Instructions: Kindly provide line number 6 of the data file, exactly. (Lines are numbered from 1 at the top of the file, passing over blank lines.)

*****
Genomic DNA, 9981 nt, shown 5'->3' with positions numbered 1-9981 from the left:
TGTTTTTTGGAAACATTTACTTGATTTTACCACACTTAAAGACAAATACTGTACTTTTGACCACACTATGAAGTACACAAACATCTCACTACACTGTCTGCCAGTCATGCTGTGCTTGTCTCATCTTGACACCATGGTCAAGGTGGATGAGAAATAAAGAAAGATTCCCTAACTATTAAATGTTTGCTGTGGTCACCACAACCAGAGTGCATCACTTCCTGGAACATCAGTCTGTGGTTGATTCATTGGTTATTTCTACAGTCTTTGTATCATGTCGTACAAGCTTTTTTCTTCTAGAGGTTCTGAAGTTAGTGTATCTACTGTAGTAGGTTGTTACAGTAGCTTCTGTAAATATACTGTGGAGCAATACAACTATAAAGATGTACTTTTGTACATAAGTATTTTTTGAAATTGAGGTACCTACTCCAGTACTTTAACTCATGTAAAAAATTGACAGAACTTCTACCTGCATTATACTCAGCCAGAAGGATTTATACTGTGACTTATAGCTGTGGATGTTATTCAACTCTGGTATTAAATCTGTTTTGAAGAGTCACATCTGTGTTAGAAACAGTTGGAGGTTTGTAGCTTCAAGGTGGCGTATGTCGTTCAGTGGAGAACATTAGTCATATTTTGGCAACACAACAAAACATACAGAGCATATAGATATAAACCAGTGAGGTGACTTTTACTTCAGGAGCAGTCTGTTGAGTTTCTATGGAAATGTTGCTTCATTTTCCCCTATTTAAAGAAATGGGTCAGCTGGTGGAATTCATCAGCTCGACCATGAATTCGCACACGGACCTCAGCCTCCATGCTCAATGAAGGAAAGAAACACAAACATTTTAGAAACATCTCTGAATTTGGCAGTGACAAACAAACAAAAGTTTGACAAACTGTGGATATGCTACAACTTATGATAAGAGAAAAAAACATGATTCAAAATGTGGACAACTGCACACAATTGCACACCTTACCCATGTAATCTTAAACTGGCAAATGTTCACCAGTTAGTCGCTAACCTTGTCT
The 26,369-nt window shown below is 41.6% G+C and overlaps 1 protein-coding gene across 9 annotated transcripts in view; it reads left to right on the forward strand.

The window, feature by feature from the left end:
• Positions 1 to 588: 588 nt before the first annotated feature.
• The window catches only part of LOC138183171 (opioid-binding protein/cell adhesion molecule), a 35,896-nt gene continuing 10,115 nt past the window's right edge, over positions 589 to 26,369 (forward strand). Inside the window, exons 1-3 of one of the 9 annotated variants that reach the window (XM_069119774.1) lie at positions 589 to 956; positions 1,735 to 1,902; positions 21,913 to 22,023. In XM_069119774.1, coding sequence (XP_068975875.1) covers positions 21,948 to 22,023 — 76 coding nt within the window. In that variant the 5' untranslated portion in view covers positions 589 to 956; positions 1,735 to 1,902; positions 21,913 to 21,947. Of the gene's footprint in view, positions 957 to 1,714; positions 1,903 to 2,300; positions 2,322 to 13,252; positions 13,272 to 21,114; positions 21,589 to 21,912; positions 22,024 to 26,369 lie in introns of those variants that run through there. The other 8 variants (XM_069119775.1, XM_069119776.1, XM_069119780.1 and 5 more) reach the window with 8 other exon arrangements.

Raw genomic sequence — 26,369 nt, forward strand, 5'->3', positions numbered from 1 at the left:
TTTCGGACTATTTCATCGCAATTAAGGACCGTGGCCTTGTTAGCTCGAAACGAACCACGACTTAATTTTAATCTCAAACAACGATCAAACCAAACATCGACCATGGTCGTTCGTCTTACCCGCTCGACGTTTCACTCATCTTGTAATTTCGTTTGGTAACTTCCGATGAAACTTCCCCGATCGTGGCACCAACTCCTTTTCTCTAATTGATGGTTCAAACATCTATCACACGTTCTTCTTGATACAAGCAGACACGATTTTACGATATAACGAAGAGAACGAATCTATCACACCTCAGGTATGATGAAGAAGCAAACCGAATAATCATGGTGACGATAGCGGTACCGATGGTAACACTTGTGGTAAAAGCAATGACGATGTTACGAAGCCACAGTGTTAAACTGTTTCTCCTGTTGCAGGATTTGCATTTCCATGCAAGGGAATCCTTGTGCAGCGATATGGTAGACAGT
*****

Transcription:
• The window catches only part of LOC138183171 (opioid-binding protein/cell adhesion molecule), a 35,896-nt gene continuing 10,115 nt past the window's right edge, over positions 589 to 26,369 (forward strand). Inside the window, exons 1-3 of one of the 9 annotated variants that reach the window (XM_069119774.1) lie at positions 589 to 956; positions 1,735 to 1,902; positions 21,913 to 22,023. In XM_069119774.1, coding sequence (XP_068975875.1) covers positions 21,948 to 22,023 — 76 coding nt within the window. In that variant the 5' untranslated portion in view covers positions 589 to 956; positions 1,735 to 1,902; positions 21,913 to 21,947. Of the gene's footprint in view, positions 957 to 1,714; positions 1,903 to 2,300; positions 2,322 to 13,252; positions 13,272 to 21,114; positions 21,589 to 21,912; positions 22,024 to 26,369 lie in introns of those variants that run through there. The other 8 variants (XM_069119775.1, XM_069119776.1, XM_069119780.1 and 5 more) reach the window with 8 other exon arrangements.